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Complementary and Alternative Medicine for Pets

Should your pet try acupuncture, homeopathy, or herbal medicines?
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Homeopathy continued...

But Epstein says she believes homeopathy has a place in acute situations. For instance, she says that if a dog that's been hit by a car is brought to her office, she might give him aconite as a calming agent and arnica for bruising and contusions.

Epstein routinely treats ear and skin infections with  homeopathic therapies, as well as epilepsy. She says she weaned a dog off his seizure medication with arsenicum, a homeopathic remedy.

At the North American Veterinary Conference next January, Epstein will present findings of a study of homeopathic remedies for nasal aspergillosis, a painful canine fungal infection that is typically treated with an anti-fungal medication infused into the sinuses. This conventional therapy is expensive and may need to be repeated in order to resolve symptoms.

Epstein says she treated a dog with aurum metallicum, a gold derivative, and within two weeks the dog had improved. In six months, she says, the dog no longer shows symptoms of the fungal infection.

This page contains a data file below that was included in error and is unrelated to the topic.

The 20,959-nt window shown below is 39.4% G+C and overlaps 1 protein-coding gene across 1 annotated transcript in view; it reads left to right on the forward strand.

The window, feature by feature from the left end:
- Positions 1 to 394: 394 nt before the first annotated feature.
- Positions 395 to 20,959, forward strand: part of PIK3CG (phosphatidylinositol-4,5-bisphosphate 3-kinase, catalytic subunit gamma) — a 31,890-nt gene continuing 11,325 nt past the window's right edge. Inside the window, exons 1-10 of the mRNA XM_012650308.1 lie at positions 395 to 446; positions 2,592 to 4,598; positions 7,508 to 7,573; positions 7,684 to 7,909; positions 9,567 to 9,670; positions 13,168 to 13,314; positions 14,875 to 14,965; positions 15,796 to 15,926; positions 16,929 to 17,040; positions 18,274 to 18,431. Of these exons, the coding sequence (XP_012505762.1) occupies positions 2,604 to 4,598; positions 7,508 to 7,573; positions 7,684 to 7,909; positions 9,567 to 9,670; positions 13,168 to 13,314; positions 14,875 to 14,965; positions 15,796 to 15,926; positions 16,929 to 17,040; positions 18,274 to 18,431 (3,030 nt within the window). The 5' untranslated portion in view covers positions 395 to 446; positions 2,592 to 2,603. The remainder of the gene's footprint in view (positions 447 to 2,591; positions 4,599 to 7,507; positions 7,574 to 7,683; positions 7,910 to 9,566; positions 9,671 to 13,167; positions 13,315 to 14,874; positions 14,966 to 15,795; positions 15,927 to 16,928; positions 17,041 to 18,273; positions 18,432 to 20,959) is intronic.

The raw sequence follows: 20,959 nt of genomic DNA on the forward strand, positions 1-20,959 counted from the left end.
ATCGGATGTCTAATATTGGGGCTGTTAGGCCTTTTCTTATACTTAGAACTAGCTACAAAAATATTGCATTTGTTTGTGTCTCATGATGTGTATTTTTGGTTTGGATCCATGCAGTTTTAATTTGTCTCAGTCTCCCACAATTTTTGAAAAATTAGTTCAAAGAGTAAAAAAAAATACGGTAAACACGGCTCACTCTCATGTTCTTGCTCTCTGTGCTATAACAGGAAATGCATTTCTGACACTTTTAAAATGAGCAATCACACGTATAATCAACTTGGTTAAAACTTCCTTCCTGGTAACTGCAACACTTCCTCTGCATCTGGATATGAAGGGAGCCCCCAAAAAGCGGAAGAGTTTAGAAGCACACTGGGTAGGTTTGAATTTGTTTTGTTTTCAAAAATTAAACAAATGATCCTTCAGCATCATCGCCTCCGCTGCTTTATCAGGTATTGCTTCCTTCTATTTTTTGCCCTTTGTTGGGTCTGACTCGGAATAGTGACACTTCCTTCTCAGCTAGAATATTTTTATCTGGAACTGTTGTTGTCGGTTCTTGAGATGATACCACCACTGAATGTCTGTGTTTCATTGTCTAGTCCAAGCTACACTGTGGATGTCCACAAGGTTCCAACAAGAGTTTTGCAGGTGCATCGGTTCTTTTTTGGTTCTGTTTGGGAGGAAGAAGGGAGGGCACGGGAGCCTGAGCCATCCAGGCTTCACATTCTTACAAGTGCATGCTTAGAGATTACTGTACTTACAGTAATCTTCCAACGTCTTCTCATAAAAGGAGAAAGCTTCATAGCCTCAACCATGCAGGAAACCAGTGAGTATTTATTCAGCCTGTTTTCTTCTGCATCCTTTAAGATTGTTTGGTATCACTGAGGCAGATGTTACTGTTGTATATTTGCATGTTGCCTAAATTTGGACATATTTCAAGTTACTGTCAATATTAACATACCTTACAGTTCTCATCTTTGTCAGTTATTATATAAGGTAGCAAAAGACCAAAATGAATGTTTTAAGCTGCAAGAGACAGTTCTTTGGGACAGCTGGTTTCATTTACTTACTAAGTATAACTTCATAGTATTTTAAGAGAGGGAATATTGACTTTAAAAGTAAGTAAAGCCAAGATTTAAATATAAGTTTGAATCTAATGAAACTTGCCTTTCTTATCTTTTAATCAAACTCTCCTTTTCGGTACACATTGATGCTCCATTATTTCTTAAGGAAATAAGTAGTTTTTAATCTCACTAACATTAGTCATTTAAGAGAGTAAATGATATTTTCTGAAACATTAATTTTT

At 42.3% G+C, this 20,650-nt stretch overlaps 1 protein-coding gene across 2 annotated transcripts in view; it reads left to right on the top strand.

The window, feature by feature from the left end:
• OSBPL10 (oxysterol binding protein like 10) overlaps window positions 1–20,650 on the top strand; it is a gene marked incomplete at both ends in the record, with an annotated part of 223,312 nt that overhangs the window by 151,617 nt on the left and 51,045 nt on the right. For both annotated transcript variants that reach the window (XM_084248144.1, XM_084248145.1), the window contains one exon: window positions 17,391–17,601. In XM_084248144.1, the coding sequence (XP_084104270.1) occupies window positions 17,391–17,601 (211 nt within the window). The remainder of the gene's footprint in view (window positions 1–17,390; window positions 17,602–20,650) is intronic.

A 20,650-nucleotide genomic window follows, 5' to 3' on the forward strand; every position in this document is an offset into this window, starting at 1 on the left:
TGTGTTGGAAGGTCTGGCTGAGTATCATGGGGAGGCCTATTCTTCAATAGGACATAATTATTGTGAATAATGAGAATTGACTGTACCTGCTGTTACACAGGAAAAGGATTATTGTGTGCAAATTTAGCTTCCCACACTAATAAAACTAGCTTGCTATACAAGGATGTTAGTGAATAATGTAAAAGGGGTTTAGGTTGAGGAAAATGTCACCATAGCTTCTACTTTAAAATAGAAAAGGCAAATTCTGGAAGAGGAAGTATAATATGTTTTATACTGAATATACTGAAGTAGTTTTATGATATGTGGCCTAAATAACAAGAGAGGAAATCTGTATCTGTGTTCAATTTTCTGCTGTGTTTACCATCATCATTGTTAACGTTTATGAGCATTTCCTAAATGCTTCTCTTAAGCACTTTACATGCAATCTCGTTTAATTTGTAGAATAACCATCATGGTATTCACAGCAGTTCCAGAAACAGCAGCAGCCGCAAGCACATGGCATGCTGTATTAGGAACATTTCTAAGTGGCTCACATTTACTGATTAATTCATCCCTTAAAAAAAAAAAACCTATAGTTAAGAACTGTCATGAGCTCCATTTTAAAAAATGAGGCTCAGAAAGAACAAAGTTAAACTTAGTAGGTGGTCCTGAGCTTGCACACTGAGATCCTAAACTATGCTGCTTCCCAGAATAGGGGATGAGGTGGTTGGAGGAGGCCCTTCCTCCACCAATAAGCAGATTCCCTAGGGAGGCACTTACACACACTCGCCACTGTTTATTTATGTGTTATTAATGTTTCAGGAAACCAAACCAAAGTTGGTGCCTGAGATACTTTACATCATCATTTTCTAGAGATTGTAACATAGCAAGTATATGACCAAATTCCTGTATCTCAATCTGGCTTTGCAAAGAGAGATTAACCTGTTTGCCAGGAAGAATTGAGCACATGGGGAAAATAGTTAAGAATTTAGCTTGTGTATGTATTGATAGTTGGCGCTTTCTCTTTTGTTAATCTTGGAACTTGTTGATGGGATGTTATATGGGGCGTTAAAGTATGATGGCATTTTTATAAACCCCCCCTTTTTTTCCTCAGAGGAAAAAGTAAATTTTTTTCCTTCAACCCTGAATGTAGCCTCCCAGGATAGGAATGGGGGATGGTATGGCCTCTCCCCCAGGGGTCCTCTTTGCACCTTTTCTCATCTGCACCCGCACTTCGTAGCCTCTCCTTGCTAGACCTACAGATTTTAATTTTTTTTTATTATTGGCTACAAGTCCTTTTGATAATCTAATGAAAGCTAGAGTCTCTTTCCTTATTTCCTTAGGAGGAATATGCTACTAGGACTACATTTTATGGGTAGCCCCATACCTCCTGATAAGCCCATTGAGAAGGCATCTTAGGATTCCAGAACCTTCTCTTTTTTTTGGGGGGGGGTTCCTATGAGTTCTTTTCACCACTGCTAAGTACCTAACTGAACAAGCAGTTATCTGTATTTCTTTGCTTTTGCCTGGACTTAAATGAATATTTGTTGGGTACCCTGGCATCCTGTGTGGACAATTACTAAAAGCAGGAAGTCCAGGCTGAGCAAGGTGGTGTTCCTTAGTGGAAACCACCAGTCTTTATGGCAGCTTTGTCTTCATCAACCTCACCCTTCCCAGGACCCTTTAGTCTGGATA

Why did the treatment work? Epstein doesn't know.

"We don't care how it works. To know all these details may help resolve some of the controversies in homeopathy, like what dilution do you use. But the bottom line is, you can be a successful homeopath without knowing how it works," she says.

The scientific literature on veterinary homeopathy is limited, although one study concluded that arsenic, a commonly used preparation, was highly toxic in three separate cases because of improper use.

Risky for Your Pet?

Complementary/alternative therapies are generally regarded as benign, if administered by an experienced practitioner.

But the use of nutriceuticals or herbs can be risky. Supplements aren't approved by the FDA. There is also a risk of overdosing or creating a bad reaction between drugs.

"We worry about herbal remedies interacting with conventional medications or chemotherapy agents, which can be life-threatening. But that's not to say they're wrong. We don't have enough evidence to condone their use, but more and more I think we'll get that," Looney says.

Wynn cautions pet owners to make sure their veterinarian uses herbal medicines and supplements that come from reputable labs that have good quality controls in place.

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